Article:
According to the San Francisco Chronicle, events of Super Bowl week included a party at the Moscone Center showcasing the “sights, sounds and tastes” of the city, and a dinner party at the Fairmont Hotel that included entertainment by Bob Hope. Jim Lazarus, then deputy mayor of San Francisco, recalled a party for NFL owners during which the floor of the rotunda at City Hall was covered in real grass painted to look like a football field.

“The only trouble is they rolled the lawn down after work that day, painted the stripes and the paint didn’t dry,” said Lazarus, now senior vice president of the San Francisco Chamber of Commerce. “So people were walking on the grass with white paint coming off on their shoes.”

For Roger Craig, the 49ers’ second-year running back, the main challenge was fending off ticket requests while trying to prepare for the game. Fittingly, last weekend, Craig again held what everybody wanted. Super Bowl week festivities kicked off with Craig carrying the Lombardi Trophy from the back of a delivery van into the Moscone Center, where it’s being displayed at the NFL Experience until the day before the game.

A block of Howard Street is closed to hold the NFL Experience, where fans can participate in punt, pass and kick activities, view championship rings from past Super Bowls and pose for pictures next to giant replicas of their favorite teams’ helmets. A separate Super Bowl City, showcasing the region and featuring a live-performance stage, hums at the foot of Market Street. Steeg estimated those extra activities help draw up to 70,000 people to the Super Bowl host city who have no intention of going to the game – about three times more than in 1985.

“The league is doing a lot of fun stuff; they’re doing a lot of great stuff,” Craig said. “They’re interacting with a lot of software companies, technology companies, and engaging the fans, making sure they have a great experience. And that’s what it’s all about, really, is the experience.”

Ticket prices, traffic, security were hot topics

Super Bowl XIX matched two of the NFL’s top quarterbacks. The Dolphins, led by Dan Marino, stayed that week in Oakland and practiced at the Coliseum. The 49ers and Joe Montana, essentially playing a home game, practiced at Candlestick Park.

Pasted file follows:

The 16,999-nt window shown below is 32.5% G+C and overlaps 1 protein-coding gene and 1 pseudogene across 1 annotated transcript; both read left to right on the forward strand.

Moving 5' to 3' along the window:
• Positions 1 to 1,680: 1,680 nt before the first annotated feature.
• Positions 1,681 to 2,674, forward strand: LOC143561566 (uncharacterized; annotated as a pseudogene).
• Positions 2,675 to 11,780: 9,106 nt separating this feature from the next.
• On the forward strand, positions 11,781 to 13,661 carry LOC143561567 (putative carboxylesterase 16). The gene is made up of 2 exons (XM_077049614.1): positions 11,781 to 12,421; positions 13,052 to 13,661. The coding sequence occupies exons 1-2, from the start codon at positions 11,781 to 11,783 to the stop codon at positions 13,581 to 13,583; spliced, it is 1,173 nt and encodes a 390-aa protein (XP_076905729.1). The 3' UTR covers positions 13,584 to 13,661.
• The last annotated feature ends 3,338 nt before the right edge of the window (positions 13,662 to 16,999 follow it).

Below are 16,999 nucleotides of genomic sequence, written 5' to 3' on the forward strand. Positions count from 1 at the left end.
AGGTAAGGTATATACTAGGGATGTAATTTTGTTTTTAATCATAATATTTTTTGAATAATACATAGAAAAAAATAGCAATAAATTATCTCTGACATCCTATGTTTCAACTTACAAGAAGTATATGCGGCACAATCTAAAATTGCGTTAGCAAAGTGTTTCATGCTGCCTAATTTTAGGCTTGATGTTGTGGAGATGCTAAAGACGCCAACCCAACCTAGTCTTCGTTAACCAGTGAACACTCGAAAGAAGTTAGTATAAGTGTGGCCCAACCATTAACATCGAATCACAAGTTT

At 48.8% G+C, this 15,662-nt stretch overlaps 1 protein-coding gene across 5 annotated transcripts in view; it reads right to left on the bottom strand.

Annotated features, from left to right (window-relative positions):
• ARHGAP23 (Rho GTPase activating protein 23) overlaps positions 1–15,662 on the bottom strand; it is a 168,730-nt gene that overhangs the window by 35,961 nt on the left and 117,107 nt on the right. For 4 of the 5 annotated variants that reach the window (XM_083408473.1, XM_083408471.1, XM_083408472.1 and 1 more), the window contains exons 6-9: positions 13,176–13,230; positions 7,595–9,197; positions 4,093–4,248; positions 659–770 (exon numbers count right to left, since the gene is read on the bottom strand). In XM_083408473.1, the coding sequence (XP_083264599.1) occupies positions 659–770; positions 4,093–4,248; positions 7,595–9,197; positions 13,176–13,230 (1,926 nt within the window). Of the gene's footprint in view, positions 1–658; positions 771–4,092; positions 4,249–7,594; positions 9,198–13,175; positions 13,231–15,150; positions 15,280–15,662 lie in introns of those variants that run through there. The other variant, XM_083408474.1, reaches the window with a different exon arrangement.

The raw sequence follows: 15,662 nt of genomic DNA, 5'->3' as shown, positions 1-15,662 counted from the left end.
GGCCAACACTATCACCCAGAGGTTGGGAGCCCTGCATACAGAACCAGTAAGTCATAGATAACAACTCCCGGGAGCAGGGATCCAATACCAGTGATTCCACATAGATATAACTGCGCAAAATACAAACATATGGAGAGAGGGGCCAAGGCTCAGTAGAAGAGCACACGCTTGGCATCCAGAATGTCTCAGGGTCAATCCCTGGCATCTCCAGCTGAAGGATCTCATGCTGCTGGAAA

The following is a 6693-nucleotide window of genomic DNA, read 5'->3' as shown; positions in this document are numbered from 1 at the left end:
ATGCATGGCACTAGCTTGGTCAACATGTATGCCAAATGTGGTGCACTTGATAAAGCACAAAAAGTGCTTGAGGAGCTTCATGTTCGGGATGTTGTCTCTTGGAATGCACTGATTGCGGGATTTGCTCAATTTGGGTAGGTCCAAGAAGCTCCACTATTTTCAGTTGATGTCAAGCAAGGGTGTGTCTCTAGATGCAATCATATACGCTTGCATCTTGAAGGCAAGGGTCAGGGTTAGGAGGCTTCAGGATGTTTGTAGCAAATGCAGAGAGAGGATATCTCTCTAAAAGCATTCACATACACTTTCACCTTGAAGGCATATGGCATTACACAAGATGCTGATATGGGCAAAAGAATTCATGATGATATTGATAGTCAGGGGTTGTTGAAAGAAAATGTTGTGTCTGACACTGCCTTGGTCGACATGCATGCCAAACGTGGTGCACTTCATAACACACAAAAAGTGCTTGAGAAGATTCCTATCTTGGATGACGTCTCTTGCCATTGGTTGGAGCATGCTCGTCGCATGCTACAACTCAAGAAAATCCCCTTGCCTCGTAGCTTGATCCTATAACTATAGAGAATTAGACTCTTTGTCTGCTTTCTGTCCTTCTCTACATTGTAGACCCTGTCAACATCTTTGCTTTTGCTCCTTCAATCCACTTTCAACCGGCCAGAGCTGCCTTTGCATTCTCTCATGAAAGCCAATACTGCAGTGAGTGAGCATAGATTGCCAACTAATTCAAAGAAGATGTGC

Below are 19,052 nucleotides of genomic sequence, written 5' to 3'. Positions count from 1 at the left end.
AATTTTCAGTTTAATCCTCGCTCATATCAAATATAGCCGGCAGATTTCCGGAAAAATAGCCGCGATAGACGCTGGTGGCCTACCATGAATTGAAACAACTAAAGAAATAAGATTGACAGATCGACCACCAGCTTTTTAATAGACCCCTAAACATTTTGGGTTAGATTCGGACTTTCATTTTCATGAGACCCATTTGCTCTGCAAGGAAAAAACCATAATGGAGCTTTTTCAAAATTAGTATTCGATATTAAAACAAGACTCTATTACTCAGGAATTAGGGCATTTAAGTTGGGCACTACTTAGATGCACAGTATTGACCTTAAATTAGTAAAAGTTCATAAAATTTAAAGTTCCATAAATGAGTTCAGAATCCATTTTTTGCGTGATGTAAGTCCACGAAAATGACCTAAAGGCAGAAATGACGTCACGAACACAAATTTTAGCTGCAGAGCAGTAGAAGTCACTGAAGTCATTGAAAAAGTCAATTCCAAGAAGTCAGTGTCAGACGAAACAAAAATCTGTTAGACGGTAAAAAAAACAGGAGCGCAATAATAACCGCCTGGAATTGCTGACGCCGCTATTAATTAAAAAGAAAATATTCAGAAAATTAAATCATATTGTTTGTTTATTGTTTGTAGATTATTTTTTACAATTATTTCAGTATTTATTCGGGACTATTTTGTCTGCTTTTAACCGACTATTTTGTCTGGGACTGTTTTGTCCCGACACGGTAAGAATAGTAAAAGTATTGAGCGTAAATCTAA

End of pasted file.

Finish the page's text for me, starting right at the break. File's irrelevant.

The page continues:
“It was more (of) a media attraction,” said then-49ers owner Eddie DeBartolo, Jr. “I think that was the first big media attraction that the Super Bowl got because of us being on the West Coast and us playing ‘at home.’ And the Dolphins had a great team, a great season coming out with high credentials.”

Hamelin arrived at Stanford Stadium on Jan. 20 carrying his Tandy Model 100, an early portable computer that could transmit his story back to The Bee’s sports desk by being plugged into a telephone via a series of wires. Steeg recalled that international media’s interest in broadcasting the Super Bowl was just beginning to grow. This year, an estimated 5,000 journalists are covering the game and surrounding events.

For those paying to get in, face-value tickets cost $60 in 1985. This year, they reportedly range from $500 to $1,600 – though early this week, the cheapest tickets found online were going for $2,800. As ticket prices soared, so did bonus shares for players. In 1985, shares were $36,000 for each player on the winning team and $18,000 for the losers, according to Athlon Sports; last year, those had increased to $97,000 and $49,000.

As now, one of the big concerns was Bay Area traffic. Yet even that led to another Super Bowl innovation: corporate hospitality tents around the stadium to encourage people to arrive early.

“The whole idea of corporate hospitality around an event had a lot to do with what took place there at Stanford,” Steeg said.